Anvils under 150 pounds can be shipped by one of the ground delivery services, such as UPS, FedEx or DHL. I had a 146 pound anvil shipped from Brooklyn, NY to TN for about $75.00.

    eBay is likely the leading source of new and used blacksmithing tools and equipment today. Use the category for Collectibles/Tools, Hardware & Locks/Tools/Blacksmithing.

    Except for the Russian 110 Lb and cast iron anvils there are likely less than 1,000 good-quality anvils being produced per year worldwide. Thus, simply supply and demand is driving up the price of used, but still good, ones.

    I started out on a 100 LB Fisher. After a couple of years I upgraded to a 160 LB Fisher. I was really surprised at how much that extra 60 pounds of mass made working metal easier.

    Trying placing a wanted ad in area small town newspapers to the effect: WANTED: Blacksmithing anvil and equipment. XXX-XXXX.
     
  10. unioncreek

    unioncreek Well-Known Member Supporter

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    If your just wanting to learn and can't find an anvil, try and find a piece of railroad track and see if someone will cut it into the shape of an anvil. I built a small one out or rr tract to do some light work on.


    Bobg
     
  11. Ken Scharabok

    Ken Scharabok In Remembrance

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    Personally I think short lengths of RR track serve best as door stops.

    If there is a scrapyard in your area which will sell to the public check to see if they have a large chunk of mild steel. Locally price is $.25 pound, but varies around the country. Thus, a 100-lb chunk would run $25.00. For a hardy hole you can weld a piece of 1 1/2" x 1 1/2" tubing to the side. ID is 1" once the weld seam is filed off.

    The one I use has a nice chunk of stainless steel for $1.00 pound. A lifetime of use is unlikely to put a dent in that baby.
     
  12. CatsPaw

    CatsPaw Who...me?

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    Grizzly sells anvils but I don't know where they are made. Seems reasonable in price. I look at the auctions every week 'cause I'm wanting the same thing.
     
  13. Ken Scharabok

    Ken Scharabok In Remembrance

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    The Grizzly anvils are cast iron imported from, I believe, India. C - R - A - P.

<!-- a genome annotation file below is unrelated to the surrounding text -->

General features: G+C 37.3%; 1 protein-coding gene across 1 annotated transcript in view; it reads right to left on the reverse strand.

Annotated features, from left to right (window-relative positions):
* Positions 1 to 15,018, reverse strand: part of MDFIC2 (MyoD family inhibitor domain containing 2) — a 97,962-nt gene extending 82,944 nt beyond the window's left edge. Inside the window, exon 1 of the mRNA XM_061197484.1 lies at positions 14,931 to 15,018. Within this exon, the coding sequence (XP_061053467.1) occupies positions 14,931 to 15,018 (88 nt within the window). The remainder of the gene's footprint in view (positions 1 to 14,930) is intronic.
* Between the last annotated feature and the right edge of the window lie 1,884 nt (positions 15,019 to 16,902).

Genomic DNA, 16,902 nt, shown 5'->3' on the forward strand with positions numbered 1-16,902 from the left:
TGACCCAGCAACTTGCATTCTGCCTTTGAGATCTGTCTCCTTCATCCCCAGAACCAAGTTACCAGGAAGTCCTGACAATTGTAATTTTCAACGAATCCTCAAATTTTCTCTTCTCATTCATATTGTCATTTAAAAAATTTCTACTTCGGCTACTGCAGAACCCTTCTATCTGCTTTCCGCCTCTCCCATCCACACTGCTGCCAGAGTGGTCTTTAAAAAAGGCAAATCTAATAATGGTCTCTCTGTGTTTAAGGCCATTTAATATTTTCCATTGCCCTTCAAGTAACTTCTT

14. poorboy

    poorboy Well-Known Member Supporter

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    I was to a sale a couple of yrs ago where everything went, lady was moving to senior citizens housing. One of the last things to sell was a few concrete blocks sitting on a humongus chunk of steel beam. The auctioneer wasn't getting any takers on the blocks, so he said who will give 5$. I replyed that I would if it included the huge 5-6' length of beam. "sold" he hollered. Took two of the biggest young hosses i could find at the sale to upend it and slide it in our S10..:) :dance: :) :) http://www.homesteadingtoday.com/images/icons/icon10.gif
    Talking
     
  15. ChuckinVA

    ChuckinVA Well-Known Member

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    Thanks for alll of the great replies. I have a piece of railroad rail but I have found it not to be very effective as an anvil. I have the coal forge because it was given to me by a friend. I would like to be able to learn both ways ( propane and coal ) but since I have the coal forge and access to coal it is my only choice right now.I am aware of Abana and the blacksmiths guild. Just don't have the time to devote to getting involved with an organization right now.

    Ken,
    Thanks for the great links.There is a Harbor freight store about an hour from my home. I think I will ride down there and take a look at their anvil offerings. There is not much in the way of scrap dealers in my area but I will chewck with them as they may be a source for metal to work with as well. I have been trying to stay on top of the anvils that have been offered on Ebay but most have been out of the price range I am able to pay and when you add shipping to the cost it is a great deal of money. I missed one the other day at the last minute by a penny. :Bawling: I did check out a copy of Bealer's The art of Blacksmithing from the library last year at your recomendation. I later found a copy in an antique store for $10.00 As I saw it on the shelf ,I walked by and snatched it off of the shelf without looking back !

    Thanks again for the support.
    CHUCK
     
  16. Ken Scharabok

    Ken Scharabok In Remembrance

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    Another book I suspect you would like is The Backyard Blacksmith: Traditional techniques for the modern smith by Lorelei Sims. Your local library should be able to obtain a loaner copy. It is also available at some bookstores and through the Internet, including eBay. Well covers the basics. Amply illustrated with lots of tips and techniques sprinkled throughout it. At end are 20 nifty items she shows how to make.
     
  17. terry stewart

    terry stewart Well-Known Member